Phone fraud nets $500

couple gave personal info
couple gave personal info

Chris, who did not want her last name published, said both she and husband received two calls over two days from people claiming to be from Telstra.

‘The second lot was from Melbourne and they claimed the first call from Sydney was a scam,’ she said.

She said they sounded perfectly plausible when they claimed that the computer had been corrupted.

‘They showed a screen from FBI in America about this Aurelon virus. They have you log into www.ammyy.com and work through your machine.

‘Unfortunately we filled out an online form with our details.

‘This means they have access to everything on your computer, which I didn’t know at the time.’

The 62-year-old said she really got sucked in and didn’t want the same to happen to other vulnerable people.

‘They attempted to get $218 from our Western Union account but failed,’ she said.

‘They did get nearly $500 from a Coles credit card and luckily we will not have to pay that amount after reporting the fraud to police.

‘I know we were gullible; we are not computer literate ” but we won’t get caught again.’

Scarborough police station officer-in-charge Senior Sergeant Neville Patterson said people should be suspicious of all unsolicited calls and emails from unverified sources, particularly if they are asking for personal information.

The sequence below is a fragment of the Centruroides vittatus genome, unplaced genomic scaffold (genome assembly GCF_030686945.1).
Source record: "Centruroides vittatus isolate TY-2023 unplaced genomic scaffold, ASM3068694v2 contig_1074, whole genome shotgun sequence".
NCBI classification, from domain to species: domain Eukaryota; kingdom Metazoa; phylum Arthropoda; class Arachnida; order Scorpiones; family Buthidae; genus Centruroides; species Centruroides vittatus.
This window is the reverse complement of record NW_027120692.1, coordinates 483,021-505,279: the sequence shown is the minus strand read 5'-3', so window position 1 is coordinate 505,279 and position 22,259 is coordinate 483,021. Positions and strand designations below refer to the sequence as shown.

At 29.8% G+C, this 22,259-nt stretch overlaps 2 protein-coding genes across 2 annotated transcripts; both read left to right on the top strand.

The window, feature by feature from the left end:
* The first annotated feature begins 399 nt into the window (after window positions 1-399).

‘Personal or financial information should never be shared with someone you don’t know,’ he said. ‘Any suspicious telephone calls asking for personal information should be terminated immediately.

‘As an emerging crime trend, it’s difficult to identify who is being targeted by these types of scams.

‘Often calls and emails are done en masse in the hopes of attracting the vulnerable.’

Sen Sgt Patterson said computer and technology-enabled crime was becoming an increasing problem due to the popularity of portable communication devices, social networking and people’s willingness to share information.

‘This type of crime is particularly difficult to investigate as offenders use web addresses to hide their identities and often operate from other countries, making prosecution difficult,’ he said.

‘Anyone believing they are the victim of this type of crime should immediately report the matter to police, and alert their family and friends to the possibility that their information has been compromised to avoid contact information being used.’

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